Let me tell you stories about how infrastructure software evolves in time.
Software development is “anything goes”. It could have begun as a philosophy (Richard Stallman), as a hobby (Linus Torvalds), as a vision brought about by practical experience (like Docker) or as a theory (like Apache Mesos). It is a dance of theory and practice, an ebb and flow in the wide expanse of bits and bytes.
Now, contrast those above mentioned stories with OpenStack.
OpenStack is doomed from the start because it has no solid kernel.
I would argue that for any infrastructure software to blossom, it has to grow from a seed, and that seed can only be formed with a compiled language.
Is it coincidence that Linux, Docker and Mesos are all being generated with a compiled language (C, Go and C++ respectively)?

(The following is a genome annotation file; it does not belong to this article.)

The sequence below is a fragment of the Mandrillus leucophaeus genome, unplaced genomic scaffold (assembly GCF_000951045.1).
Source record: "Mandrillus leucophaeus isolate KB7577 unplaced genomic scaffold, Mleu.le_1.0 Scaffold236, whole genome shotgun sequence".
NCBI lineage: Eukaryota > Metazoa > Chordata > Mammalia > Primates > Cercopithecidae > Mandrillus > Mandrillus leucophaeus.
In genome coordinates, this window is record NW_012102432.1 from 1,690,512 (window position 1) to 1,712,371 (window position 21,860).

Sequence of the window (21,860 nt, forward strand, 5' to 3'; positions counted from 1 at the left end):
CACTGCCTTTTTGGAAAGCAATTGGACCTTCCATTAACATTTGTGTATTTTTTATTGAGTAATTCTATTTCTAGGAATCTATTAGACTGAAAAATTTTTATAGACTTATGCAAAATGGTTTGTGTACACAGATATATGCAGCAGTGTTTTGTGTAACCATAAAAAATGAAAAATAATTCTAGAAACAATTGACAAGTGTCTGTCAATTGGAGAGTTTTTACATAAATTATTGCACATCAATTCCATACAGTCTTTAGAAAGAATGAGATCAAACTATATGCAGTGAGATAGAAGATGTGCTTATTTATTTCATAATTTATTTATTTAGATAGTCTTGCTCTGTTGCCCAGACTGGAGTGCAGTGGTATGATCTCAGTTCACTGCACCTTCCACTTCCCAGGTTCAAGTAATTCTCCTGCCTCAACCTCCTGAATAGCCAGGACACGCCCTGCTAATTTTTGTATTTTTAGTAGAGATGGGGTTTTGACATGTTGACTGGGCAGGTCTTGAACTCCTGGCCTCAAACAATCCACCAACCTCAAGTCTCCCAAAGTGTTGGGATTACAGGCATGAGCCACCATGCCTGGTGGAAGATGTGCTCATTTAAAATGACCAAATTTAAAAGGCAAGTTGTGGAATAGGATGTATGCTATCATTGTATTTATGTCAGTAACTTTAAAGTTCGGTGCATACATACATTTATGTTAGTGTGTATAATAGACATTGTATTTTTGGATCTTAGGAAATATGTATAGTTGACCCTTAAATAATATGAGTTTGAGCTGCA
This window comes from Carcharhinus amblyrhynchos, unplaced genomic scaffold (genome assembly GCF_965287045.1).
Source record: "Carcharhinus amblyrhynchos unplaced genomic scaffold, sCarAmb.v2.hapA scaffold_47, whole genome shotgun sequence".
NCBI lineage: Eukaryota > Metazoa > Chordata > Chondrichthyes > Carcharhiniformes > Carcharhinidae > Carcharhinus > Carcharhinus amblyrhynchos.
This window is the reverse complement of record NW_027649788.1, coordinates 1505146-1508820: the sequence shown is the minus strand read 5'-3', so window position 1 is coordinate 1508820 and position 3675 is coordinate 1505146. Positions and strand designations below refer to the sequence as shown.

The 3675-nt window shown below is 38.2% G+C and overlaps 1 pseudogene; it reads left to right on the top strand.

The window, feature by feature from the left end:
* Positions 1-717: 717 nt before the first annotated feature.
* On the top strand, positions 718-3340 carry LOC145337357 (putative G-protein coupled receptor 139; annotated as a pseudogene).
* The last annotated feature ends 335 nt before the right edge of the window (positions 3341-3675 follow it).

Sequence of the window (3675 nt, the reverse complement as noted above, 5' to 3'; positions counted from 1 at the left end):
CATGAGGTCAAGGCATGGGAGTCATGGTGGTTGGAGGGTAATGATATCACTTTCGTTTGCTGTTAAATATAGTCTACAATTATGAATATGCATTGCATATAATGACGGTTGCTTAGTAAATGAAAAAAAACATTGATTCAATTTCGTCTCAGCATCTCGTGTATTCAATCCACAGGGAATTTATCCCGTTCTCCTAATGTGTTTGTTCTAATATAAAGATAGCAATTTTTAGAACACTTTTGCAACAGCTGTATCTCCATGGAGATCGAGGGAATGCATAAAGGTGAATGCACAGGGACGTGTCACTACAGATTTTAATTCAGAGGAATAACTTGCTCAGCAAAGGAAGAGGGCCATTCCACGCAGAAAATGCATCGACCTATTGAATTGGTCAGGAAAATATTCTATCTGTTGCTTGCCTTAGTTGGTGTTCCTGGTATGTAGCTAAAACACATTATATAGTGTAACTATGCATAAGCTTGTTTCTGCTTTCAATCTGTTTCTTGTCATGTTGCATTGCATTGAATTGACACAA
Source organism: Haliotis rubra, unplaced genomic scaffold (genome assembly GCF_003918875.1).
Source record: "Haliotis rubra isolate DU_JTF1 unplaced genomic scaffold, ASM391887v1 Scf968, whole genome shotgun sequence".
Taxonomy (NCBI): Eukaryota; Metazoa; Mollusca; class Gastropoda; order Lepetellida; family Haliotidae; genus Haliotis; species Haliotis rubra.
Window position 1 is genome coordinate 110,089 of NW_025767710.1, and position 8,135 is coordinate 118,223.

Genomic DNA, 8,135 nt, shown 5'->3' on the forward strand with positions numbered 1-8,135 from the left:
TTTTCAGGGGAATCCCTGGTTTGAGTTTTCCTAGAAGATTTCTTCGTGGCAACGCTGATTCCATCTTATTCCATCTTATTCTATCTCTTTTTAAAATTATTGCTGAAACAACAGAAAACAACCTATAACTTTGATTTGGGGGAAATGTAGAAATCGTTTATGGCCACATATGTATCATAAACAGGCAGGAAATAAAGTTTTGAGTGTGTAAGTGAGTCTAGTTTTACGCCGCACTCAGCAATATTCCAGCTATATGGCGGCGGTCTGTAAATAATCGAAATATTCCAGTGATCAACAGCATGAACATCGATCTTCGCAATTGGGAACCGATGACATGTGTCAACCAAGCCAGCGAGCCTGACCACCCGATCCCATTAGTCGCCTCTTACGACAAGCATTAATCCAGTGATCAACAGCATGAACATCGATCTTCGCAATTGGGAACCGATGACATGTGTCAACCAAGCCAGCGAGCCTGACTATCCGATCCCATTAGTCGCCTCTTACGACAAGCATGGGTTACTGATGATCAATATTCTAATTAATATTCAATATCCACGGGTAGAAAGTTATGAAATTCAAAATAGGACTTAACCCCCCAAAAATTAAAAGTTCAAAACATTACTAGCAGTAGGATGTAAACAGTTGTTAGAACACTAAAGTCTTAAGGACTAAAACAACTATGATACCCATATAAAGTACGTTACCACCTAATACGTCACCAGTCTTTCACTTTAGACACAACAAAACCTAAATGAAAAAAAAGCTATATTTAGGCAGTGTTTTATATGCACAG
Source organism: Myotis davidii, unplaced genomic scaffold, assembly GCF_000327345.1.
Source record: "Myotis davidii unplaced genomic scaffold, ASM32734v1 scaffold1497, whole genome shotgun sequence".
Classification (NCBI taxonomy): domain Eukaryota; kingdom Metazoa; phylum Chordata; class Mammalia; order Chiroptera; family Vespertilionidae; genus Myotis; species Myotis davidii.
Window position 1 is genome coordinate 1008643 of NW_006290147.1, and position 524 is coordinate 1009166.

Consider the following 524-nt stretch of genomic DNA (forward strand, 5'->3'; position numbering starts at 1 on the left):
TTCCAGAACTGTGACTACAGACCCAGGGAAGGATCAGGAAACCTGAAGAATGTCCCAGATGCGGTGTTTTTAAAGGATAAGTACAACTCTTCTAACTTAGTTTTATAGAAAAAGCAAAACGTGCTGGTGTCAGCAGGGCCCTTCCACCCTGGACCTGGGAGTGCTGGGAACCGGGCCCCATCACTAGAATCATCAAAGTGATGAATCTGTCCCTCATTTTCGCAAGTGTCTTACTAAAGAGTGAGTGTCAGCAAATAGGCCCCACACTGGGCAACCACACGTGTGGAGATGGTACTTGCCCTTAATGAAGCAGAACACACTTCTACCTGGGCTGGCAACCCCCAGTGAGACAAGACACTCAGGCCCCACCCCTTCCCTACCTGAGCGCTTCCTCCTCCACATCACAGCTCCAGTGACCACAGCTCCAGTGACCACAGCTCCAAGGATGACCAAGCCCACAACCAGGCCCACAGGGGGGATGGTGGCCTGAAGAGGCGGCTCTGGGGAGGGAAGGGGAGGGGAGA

Is it coincidence that Linux, Docker and Mesos all have modular architecture?
Is it coincidence that Linux, Docker and Mesos all have the right type of governance?
I DON’T THINK SO.
For OpenStack to succeed, it has to be refactored from a common base or kernel.
Relatively static functionality should be compiled to a binary and let dynamic languages do its thing.
The Docker platform itself has some Python flavor in its stack. Apache Mesos lets you create frameworks in Scala, Java or Python.
Also, take the case of Joyent SDC which is built upon the foundation of SmartOS (itself written in C) but is orchestrated with Node.js.
The point of all this is simple:
Static problems require static solutions. Dynamic problems require dynamic solutions.